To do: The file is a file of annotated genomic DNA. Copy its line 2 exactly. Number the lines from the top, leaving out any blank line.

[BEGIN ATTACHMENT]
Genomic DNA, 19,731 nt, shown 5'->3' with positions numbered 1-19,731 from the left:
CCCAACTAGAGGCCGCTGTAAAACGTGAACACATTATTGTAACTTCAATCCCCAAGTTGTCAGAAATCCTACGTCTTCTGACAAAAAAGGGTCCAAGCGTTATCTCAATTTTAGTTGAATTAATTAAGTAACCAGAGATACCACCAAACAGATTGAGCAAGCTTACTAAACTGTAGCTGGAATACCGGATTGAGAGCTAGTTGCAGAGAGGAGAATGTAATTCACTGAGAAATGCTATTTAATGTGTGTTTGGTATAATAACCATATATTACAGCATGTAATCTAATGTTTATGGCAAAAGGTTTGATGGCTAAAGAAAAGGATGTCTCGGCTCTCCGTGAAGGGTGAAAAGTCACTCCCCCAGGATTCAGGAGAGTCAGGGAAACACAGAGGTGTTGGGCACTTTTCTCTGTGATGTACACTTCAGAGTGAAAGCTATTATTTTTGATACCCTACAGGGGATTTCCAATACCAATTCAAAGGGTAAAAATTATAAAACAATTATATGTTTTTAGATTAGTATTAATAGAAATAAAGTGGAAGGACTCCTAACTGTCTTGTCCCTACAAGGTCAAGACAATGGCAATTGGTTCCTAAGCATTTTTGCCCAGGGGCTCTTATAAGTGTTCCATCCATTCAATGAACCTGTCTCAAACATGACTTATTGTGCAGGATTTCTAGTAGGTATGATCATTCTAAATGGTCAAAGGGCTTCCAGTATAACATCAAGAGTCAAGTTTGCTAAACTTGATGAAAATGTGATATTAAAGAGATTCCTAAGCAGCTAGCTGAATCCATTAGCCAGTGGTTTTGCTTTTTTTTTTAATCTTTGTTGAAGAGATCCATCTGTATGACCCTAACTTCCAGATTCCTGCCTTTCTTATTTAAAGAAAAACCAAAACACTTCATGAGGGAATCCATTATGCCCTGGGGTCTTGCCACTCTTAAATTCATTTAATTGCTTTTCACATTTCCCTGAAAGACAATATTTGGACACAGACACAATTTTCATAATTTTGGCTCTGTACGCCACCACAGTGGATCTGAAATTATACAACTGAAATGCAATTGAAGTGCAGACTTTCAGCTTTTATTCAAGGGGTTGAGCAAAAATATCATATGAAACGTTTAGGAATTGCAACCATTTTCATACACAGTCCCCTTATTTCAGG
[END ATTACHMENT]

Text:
CCCAACTAGAGGCCGCTGTAAAACGTGAACACATTATTGTAACTTCAATCCCCAAGTTGTCAGAAATCCTACGTCTTCTGACAAAAAAGGGTCCAAGCGTTATCTCAATTTTAGTTGAATTAATTAAGTAACCAGAGATACCACCAAACAGATTGAGCAAGCTTACTAAACTGTAGCTGGAATACCGGATTGAGAGCTAGTTGCAGAGAGGAGAATGTAATTCACTGAGAAATGCTATTTAATGTGTGTTTGGTATAATAACCATATATTACAGCATGTAATCTAATGTTTATGGCAAAAGGTTTGATGGCTAAAGAAAAGGATGTCTCGGCTCTCCGTGAAGGGTGAAAAGTCACTCCCCCAGGATTCAGGAGAGTCAGGGAAACACAGAGGTGTTGGGCACTTTTCTCTGTGATGTACACTTCAGAGTGAAAGCTATTATTTTTGATACCCTACAGGGGATTTCCAATACCAATTCAAAGGGTAAAAATTATAAAACAATTATATGTTTTTAGATTAGTATTAATAGAAATAAAGTGGAAGGACTCCTAACTGTCTTGTCCCTACAAGGTCAAGACAATGGCAATTGGTTCCTAAGCATTTTTGCCCAGGGGCTCTTATAAGTGTTCCATCCATTCAATGAACCTGTCTCAAACATGACTTATTGTGCAGGATTTCTAGTAGGTATGATCATTCTAAATGGTCAAAGGGCTTCCAGTATAACATCAAGAGTCAAGTTTGCTAAACTTGATGAAAATGTGATATTAAAGAGATTCCTAAGCAGCTAGCTGAATCCATTAGCCAGTGGTTTTGCTTTTTTTTTTAATCTTTGTTGAAGAGATCCATCTGTATGACCCTAACTTCCAGATTCCTGCCTTTCTTATTTAAAGAAAAACCAAAACACTTCATGAGGGAATCCATTATGCCCTGGGGTCTTGCCACTCTTAAATTCATTTAATTGCTTTTCACATTTCCCTGAAAGACAATATTTGGACACAGACACAATTTTCATAATTTTGGCTCTGTACGCCACCACAGTGGATCTGAAATTATACAACTGAAATGCAATTGAAGTGCAGACTTTCAGCTTTTATTCAAGGGGTTGAGCAAAAATATCATATGAAACGTTTAGGAATTGCAACCATTTTCATACACAGTCCCCTTATTTCAGG